A great many wars are ethnic and racial conflicts. A firm understanding of race and ethnicity would add a great deal to our understanding of war. One possible conclusion: don't unnecessarily put ethnic groups in shared territories. Yet Smith suggests that apartheid (which literally means "separateness") was a form of warfare.
The fields of sociobiology or evolutionary psychology are not common knowledge, even among highly educated people. The purpose of a "public intellectual" is to take an academic discipline and make it accessible to the general public. Smith certainly does the job.
Unlike most specialists in sociobiology whose specialty is usually in biology or psychology, Smith is a philosopher by training. He makes his book flow quickly by taking reflections on war by famous statesmen, soldiers, authors, and intellectuals as starting points, then discussing how those thoughts correspond to his understanding of the nature of war. This works remarkably well. It is surprising how he finds wisdom even in those whose views one would think he'd dismiss—for example, Williams Jennings Bryan.
This book is primarily about war. Sociobiology and evolutionary psychology are merely the main tool Smith uses to analyze his subject. Nonetheless, I suspect most readers not familiar with the discipline may have some questions about it. It would have been wise to recommend a book like E.O. Wilson's On Human Nature or Steven Pinker's The Blank Slate in the pages.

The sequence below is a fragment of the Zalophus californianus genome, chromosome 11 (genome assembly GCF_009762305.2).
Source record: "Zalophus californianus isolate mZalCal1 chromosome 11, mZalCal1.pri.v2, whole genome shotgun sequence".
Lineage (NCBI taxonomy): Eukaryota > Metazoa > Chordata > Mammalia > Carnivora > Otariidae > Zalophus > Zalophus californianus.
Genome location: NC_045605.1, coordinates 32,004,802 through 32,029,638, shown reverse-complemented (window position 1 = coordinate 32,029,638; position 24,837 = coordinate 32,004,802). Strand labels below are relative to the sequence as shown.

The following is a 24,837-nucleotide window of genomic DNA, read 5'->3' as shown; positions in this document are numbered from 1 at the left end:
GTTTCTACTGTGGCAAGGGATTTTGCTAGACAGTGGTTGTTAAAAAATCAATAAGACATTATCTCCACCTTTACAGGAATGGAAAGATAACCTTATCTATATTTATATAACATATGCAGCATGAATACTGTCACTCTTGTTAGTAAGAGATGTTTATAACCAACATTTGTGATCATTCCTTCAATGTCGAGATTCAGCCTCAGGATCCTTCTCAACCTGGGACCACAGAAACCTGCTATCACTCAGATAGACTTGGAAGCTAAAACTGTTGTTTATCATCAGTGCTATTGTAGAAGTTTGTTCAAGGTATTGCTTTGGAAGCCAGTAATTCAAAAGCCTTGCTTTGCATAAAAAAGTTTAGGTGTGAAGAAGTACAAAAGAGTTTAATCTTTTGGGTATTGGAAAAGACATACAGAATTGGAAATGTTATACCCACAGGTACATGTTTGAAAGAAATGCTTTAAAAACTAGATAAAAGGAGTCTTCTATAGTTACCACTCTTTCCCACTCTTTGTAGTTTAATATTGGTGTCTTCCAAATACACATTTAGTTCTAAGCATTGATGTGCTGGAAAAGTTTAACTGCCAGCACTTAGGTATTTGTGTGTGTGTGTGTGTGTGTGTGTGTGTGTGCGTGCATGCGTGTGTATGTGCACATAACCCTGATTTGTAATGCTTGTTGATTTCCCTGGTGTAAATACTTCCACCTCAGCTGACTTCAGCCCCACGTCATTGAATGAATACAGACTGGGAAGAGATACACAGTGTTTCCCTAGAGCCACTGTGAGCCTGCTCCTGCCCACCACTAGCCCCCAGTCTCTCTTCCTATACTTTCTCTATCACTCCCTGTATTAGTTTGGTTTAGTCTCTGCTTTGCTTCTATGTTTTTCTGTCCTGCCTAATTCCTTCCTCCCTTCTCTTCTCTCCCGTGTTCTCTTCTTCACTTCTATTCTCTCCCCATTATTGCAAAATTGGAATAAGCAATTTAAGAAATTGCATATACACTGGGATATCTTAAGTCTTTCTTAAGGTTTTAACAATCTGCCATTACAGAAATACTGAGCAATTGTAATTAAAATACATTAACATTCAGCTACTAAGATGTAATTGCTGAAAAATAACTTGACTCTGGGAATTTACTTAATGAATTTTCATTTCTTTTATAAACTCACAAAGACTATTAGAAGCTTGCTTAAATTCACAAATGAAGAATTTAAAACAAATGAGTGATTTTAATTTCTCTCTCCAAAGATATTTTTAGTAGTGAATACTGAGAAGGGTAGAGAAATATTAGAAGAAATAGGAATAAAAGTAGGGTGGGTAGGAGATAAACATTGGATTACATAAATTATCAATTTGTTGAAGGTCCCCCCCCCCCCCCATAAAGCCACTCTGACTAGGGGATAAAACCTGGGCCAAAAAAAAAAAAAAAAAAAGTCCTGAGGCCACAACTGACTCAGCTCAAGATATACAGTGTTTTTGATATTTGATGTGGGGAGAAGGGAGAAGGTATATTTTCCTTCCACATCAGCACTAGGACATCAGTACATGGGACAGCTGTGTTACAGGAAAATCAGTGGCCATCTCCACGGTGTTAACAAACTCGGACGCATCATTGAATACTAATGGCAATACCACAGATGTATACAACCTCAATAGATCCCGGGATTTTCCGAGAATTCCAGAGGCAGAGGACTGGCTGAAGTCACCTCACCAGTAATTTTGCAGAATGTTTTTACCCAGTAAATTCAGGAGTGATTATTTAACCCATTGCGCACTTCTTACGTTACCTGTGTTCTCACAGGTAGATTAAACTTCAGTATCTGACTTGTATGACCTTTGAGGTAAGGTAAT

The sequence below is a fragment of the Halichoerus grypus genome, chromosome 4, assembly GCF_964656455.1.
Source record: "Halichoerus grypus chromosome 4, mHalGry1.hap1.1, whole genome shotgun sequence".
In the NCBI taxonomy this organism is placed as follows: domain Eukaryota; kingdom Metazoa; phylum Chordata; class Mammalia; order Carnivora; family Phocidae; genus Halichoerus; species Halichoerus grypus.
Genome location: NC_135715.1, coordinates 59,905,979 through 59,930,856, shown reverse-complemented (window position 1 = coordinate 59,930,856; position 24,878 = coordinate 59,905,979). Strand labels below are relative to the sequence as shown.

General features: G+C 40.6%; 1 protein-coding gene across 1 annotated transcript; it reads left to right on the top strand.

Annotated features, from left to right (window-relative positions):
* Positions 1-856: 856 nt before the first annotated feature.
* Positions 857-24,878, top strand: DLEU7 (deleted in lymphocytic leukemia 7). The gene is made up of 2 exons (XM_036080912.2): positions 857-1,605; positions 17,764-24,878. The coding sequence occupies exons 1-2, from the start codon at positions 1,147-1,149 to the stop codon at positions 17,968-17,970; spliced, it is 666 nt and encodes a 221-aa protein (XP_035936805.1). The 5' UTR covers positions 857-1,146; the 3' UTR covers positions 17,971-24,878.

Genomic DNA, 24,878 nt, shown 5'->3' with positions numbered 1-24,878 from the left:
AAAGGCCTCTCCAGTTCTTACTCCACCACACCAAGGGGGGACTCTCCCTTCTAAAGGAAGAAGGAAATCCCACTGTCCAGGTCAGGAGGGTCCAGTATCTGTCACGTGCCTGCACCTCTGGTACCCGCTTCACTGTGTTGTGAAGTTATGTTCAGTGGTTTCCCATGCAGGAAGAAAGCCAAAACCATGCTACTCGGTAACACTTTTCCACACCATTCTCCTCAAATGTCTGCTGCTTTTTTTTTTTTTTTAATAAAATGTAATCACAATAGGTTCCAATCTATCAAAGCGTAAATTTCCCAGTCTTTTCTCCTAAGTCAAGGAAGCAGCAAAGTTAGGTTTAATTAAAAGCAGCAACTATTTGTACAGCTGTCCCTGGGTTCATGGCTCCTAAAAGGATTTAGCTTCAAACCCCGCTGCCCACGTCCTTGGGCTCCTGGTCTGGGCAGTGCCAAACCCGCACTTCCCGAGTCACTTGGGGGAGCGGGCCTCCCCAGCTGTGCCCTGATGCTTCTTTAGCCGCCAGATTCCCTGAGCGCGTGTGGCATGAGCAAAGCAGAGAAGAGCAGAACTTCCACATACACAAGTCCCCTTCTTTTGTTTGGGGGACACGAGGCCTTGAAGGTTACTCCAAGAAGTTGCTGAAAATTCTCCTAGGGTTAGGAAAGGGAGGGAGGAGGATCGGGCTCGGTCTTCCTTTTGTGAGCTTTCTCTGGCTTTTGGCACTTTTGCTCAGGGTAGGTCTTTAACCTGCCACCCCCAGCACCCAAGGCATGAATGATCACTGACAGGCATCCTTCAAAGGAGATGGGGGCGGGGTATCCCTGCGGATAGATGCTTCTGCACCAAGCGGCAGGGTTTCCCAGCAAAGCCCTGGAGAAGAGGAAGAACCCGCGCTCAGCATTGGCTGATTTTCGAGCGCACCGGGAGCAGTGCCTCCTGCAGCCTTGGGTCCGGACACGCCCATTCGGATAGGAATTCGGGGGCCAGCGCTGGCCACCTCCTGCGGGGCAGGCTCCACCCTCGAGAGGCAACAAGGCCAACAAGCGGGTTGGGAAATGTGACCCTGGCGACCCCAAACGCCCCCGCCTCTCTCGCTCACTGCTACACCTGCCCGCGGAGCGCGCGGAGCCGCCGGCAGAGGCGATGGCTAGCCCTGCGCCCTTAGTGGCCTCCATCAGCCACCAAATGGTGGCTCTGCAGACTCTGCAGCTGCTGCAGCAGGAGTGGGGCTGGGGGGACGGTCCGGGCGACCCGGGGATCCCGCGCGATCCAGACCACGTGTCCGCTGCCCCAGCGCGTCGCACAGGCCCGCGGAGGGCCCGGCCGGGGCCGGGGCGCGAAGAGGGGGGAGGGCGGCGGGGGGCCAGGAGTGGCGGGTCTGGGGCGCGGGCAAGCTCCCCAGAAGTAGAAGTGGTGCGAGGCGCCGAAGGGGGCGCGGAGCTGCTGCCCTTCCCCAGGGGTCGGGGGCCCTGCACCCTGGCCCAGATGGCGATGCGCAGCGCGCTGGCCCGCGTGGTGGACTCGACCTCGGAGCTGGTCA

Many conservatives will not like this book. Obviously those who question the theory of evolution will be averse to a book that is premised on Darwin's dangerous idea. Even those who are willing to accept that the origin of species is natural selection may question Smith's description of human nature, morality, and even religion as products of evolutionary adaptation.
Many believers will dismiss the book outright, which would be a shame. Unlike his fellow Darwinian popularizer Richard Dawkins, Smith does not stigmatize religion. But his nonchalant dismissal of God as "imaginary" may upset theists even more. There is a great debate among evolutionists about whether their theory disproves the existence of God. Smith clearly believes it does. While he is entitled to his view, it was unnecessary to put it into the book, and his matter-of-fact rejection of a higher power without any justification makes him—fairly or not—seem oblivious to the deepest convictions of most Americans.
Other conservatives would complain that Smith is a moral relativist. He explicitly denies there is objective morality, and finds the terms terrorism and genocide to be pejorative and useless in our understanding of war. He does not view actions by Al Qaeda, Nazi Germany, and Soviet Russia as uniquely evil or even radically different by some actions perpetrated by the US government. Libertarians will not be happy with his insistence on differentiating "the state's monopoly on violence" from individual acts of murder.